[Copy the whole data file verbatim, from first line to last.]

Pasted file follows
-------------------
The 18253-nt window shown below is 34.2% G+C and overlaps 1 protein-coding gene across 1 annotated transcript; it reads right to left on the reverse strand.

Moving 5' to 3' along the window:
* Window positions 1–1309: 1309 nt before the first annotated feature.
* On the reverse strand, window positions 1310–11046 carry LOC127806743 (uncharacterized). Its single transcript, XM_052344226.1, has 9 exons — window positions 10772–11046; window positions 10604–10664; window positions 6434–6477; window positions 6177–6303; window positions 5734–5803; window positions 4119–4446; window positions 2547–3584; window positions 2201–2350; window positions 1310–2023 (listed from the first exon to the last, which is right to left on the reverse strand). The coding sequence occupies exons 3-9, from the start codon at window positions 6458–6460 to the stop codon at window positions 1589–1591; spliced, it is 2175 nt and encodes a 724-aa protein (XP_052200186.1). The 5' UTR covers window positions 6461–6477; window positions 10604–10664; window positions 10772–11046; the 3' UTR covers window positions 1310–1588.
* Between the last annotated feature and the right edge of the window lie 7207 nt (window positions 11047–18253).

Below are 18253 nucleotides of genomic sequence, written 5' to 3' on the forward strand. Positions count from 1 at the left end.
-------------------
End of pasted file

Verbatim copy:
The 18253-nt window shown below is 34.2% G+C and overlaps 1 protein-coding gene across 1 annotated transcript; it reads right to left on the reverse strand.

Moving 5' to 3' along the window:
* Window positions 1–1309: 1309 nt before the first annotated feature.
* On the reverse strand, window positions 1310–11046 carry LOC127806743 (uncharacterized). Its single transcript, XM_052344226.1, has 9 exons — window positions 10772–11046; window positions 10604–10664; window positions 6434–6477; window positions 6177–6303; window positions 5734–5803; window positions 4119–4446; window positions 2547–3584; window positions 2201–2350; window positions 1310–2023 (listed from the first exon to the last, which is right to left on the reverse strand). The coding sequence occupies exons 3-9, from the start codon at window positions 6458–6460 to the stop codon at window positions 1589–1591; spliced, it is 2175 nt and encodes a 724-aa protein (XP_052200186.1). The 5' UTR covers window positions 6461–6477; window positions 10604–10664; window positions 10772–11046; the 3' UTR covers window positions 1310–1588.
* Between the last annotated feature and the right edge of the window lie 7207 nt (window positions 11047–18253).

Below are 18253 nucleotides of genomic sequence, written 5' to 3' on the forward strand. Positions count from 1 at the left end.